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Re: swidth in RAID

To: xfs@xxxxxxxxxxx
Subject: Re: swidth in RAID
From: Stan Hoeppner <stan@xxxxxxxxxxxxxxxxx>
Date: Sun, 30 Jun 2013 21:47:36 -0500
Delivered-to: xfs@xxxxxxxxxxx
In-reply-to: <20130701020939.GF27780@dastard>
References: <557F888F-34EA-4669-B861-C0B684DAD13D@xxxxxxxxx> <51D0A62E.2020309@xxxxxxxxxxxxxxxxx> <20130701013851.GC27780@dastard> <0DD94D98-18AA-441B-8F41-AD3AC1BCEC60@xxxxxxxxx> <20130701020939.GF27780@dastard>
Reply-to: stan@xxxxxxxxxxxxxxxxx
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On 6/30/2013 9:09 PM, Dave Chinner wrote:
> On Sun, Jun 30, 2013 at 06:54:31PM -0700, aurfalien wrote:
>> On Jun 30, 2013, at 6:38 PM, Dave Chinner wrote:
>>> On Sun, Jun 30, 2013 at 04:42:06PM -0500, Stan Hoeppner wrote:
>>>> On 6/30/2013 1:43 PM, aurfalien wrote:
>>>>> I understand swidth should = #data disks.
>>>> No.  "swidth" is a byte value specifying the number of 512 byte blocks
>>>> in the data stripe.
>>>> "sw" is #data disks.
>>>>> And the docs say for RAID 6 of 8 disks, that means 6.
>>>>> But parity is distributed and you actually have 8 disks/spindles working 
>>>>> for you and a bit of parity on each.
>>>>> So shouldn't swidth equal disks in raid when its concerning distributed 
>>>>> parity raid?
>>>> No.  Lets try visual aids.
>>>> Set 8 coffee cups (disk drives) on a table.  Grab a bag of m&m's.
>>>> Separate 24 blues (data) and 8 reds (parity).
>>>> Drop a blue m&m in cups 1-6 and a red into 7-8.  You just wrote one RAID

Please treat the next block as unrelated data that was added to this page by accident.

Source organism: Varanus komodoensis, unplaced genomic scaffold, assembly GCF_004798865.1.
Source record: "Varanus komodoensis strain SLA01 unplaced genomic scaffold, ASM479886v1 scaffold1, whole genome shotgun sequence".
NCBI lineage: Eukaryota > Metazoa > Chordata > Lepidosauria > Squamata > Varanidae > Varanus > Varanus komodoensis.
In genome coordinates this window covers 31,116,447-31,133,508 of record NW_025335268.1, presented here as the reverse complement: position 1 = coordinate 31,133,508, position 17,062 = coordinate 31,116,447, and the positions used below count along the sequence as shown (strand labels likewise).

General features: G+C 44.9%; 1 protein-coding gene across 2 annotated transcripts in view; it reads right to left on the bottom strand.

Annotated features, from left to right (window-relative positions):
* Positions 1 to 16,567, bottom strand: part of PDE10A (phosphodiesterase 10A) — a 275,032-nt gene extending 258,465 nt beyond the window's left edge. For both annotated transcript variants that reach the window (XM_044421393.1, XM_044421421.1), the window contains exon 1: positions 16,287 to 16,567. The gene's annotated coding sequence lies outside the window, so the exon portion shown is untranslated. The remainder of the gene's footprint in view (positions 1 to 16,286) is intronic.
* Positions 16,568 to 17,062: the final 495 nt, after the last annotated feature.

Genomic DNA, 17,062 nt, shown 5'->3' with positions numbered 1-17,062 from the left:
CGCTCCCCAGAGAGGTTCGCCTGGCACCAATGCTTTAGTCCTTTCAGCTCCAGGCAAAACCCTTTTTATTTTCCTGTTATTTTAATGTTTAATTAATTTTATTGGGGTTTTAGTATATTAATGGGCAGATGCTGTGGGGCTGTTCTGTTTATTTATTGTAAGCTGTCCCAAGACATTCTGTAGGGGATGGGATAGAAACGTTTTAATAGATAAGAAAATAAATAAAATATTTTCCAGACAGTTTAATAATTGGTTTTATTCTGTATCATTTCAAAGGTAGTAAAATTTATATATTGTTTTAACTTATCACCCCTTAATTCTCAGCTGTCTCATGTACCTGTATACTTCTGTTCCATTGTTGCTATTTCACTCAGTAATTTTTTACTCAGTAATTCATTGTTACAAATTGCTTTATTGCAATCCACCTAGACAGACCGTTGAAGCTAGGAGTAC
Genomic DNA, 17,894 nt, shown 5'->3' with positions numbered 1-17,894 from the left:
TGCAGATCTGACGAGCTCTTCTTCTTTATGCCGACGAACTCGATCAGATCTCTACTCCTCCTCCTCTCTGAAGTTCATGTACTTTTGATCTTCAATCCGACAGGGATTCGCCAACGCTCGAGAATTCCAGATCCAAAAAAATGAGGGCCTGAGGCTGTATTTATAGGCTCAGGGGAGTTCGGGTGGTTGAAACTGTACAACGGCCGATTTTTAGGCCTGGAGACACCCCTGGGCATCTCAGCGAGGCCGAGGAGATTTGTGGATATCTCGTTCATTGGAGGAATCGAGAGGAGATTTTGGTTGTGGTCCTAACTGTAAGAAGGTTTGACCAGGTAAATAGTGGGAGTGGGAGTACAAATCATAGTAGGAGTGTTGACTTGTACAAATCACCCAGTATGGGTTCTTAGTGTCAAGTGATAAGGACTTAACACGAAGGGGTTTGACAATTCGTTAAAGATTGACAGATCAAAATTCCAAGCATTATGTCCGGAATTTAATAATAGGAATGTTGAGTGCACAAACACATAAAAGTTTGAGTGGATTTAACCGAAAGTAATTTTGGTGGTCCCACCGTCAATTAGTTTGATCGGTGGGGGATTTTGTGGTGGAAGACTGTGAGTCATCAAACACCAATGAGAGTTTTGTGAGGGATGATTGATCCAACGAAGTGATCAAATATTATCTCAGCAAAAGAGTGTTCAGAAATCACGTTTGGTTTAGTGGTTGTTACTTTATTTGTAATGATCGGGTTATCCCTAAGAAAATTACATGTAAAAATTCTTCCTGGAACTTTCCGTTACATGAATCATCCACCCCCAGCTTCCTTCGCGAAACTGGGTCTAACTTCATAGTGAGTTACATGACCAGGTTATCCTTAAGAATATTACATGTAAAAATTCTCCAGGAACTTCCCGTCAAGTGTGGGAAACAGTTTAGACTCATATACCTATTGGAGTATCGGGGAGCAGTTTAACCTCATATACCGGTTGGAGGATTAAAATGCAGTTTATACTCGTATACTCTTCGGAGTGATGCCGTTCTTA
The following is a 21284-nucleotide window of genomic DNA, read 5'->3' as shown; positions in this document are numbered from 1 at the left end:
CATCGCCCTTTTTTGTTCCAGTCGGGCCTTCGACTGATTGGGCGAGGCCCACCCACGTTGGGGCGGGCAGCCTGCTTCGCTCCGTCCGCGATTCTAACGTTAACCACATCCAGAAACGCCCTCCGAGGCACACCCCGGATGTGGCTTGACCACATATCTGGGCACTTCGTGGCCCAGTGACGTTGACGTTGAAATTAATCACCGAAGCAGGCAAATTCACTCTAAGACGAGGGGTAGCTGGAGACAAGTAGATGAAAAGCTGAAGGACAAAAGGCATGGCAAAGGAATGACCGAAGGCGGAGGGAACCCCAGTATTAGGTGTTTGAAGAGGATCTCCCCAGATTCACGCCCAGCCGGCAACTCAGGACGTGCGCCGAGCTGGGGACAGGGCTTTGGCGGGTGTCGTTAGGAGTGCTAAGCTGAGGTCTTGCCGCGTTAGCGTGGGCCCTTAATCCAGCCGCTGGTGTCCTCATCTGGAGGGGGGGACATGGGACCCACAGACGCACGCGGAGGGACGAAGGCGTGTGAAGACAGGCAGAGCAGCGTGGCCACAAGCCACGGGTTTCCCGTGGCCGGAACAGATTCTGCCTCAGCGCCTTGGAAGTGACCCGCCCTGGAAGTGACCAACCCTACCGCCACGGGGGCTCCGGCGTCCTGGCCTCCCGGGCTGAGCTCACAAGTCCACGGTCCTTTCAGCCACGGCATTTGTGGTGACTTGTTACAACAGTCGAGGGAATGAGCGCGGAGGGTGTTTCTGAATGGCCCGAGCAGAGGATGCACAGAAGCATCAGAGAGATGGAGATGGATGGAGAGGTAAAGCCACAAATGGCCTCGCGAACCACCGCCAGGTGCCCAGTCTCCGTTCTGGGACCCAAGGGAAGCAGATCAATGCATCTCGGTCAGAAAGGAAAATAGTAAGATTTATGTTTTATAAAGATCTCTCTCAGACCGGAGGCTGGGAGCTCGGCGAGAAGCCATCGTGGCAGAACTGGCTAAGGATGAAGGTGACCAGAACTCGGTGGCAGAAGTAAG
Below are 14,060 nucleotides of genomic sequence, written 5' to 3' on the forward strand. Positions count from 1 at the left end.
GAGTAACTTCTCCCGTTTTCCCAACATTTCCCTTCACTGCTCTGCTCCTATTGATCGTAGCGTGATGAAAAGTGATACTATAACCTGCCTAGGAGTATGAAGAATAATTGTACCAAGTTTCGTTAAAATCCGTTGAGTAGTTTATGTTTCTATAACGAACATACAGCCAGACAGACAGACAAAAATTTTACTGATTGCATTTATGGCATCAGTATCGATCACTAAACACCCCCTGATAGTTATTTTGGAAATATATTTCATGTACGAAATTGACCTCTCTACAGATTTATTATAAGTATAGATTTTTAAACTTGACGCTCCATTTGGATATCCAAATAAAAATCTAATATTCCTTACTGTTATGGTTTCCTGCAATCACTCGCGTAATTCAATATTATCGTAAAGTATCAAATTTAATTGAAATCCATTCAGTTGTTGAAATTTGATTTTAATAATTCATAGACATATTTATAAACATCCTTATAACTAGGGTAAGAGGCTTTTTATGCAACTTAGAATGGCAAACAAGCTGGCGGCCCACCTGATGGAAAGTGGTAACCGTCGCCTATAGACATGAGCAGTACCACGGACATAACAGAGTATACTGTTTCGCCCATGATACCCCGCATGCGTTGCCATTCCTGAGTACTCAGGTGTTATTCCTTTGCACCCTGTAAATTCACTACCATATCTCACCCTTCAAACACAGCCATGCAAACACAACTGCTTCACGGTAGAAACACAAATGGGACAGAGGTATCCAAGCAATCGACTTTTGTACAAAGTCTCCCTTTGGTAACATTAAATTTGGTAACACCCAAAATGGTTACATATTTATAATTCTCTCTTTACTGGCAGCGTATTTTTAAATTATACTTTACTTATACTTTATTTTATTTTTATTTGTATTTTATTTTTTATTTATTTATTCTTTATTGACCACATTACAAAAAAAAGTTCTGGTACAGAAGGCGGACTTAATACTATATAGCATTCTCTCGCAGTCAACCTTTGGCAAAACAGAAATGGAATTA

>>>> stripe.  Now drop a blue into cups 3-8 and a red in 1-2.  Your second
>>>> write, this time rotating two cups (drives) to the right.  Now drop
>>>> blues into 5-2 and reds into 3-4.  You've written your third stripe,
>>>> rotating by two cups (disks) again.
>>>> This is pretty much how RAID6 works.  Each time we wrote we dropped 8
>>>> m&m's into 8 cups, 6 blue (data chunks) and 2 red (parity chunks).
>>>> Every RAID stripe you write will be constructed of 6 blues and 2 reds.
>>> Right, that's how they are constructed, but not all RAID distributes
>>> parity across different disks in the array. Some are symmetric, some
>>> are asymmetric, some rotate right, some rotate left, and some use
>>> statistical algorithms to give an overall distribution without being
>>> able to predict where a specific parity block might lie within a
>>> stripe...
>>> And at the other end of the scale, isochronous RAID arrays tend to
>>> have dedicated parity disks so that data read and write behaviour is
>>> deterministic and therefore predictable from a high level....
>>> So, assuming that a RAID5/6 device has a specific data layout (be it
>>> distributed or fixed) at the filesystem level is just a bad idea. We
>>> simply don't know. Even if we did, the only thing we can optimise is
>>> the thing that is common between all RAID5/6 devices - writing full
>>> stripe widths is the most optimal method of writing to them....
>> Am I interpreting this to say;
>> 16 disks is sw=16 regardless of parity?
> No. I'm just saying that parity layout is irrelevant to the
> filesystem and that all we care about is sw does not include parity
> disks.

So, here's the formula aurfalien, where #disks is the total number of
active disks (excluding spares) in the RAID array.  In the case of

RAID5   sw = (#disks - 1)
RAID6   sw = (#disks - 2)
RAID10  sw = (#disks / 2) [1]

[1] If using the Linux md/RAID10 driver with one of the non-standard
layouts such as n2 or f2, the formula may change.  This is beyond the
scope of this discussion.  Visit the linux-raid mailing list for further


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